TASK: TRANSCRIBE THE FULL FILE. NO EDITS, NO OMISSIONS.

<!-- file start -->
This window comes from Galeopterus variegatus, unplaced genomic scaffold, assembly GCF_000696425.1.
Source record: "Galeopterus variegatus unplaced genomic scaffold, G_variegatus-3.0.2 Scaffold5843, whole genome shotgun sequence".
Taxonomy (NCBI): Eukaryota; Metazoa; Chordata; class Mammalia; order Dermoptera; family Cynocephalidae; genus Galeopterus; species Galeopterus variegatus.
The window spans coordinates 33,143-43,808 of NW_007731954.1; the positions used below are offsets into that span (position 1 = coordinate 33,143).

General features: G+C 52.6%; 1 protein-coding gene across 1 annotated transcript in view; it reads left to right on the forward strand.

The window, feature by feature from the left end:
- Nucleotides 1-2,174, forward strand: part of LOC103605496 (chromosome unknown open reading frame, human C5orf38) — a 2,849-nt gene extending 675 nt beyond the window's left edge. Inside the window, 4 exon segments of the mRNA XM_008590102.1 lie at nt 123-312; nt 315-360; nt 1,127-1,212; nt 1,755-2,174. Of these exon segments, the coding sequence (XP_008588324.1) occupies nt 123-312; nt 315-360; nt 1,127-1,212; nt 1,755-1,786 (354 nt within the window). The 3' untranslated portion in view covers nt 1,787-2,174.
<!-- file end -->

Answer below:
This window comes from Galeopterus variegatus, unplaced genomic scaffold, assembly GCF_000696425.1.
Source record: "Galeopterus variegatus unplaced genomic scaffold, G_variegatus-3.0.2 Scaffold5843, whole genome shotgun sequence".
Taxonomy (NCBI): Eukaryota; Metazoa; Chordata; class Mammalia; order Dermoptera; family Cynocephalidae; genus Galeopterus; species Galeopterus variegatus.
The window spans coordinates 33,143-43,808 of NW_007731954.1; the positions used below are offsets into that span (position 1 = coordinate 33,143).

General features: G+C 52.6%; 1 protein-coding gene across 1 annotated transcript in view; it reads left to right on the forward strand.

The window, feature by feature from the left end:
- Nucleotides 1-2,174, forward strand: part of LOC103605496 (chromosome unknown open reading frame, human C5orf38) — a 2,849-nt gene extending 675 nt beyond the window's left edge. Inside the window, 4 exon segments of the mRNA XM_008590102.1 lie at nt 123-312; nt 315-360; nt 1,127-1,212; nt 1,755-2,174. Of these exon segments, the coding sequence (XP_008588324.1) occupies nt 123-312; nt 315-360; nt 1,127-1,212; nt 1,755-1,786 (354 nt within the window). The 3' untranslated portion in view covers nt 1,787-2,174.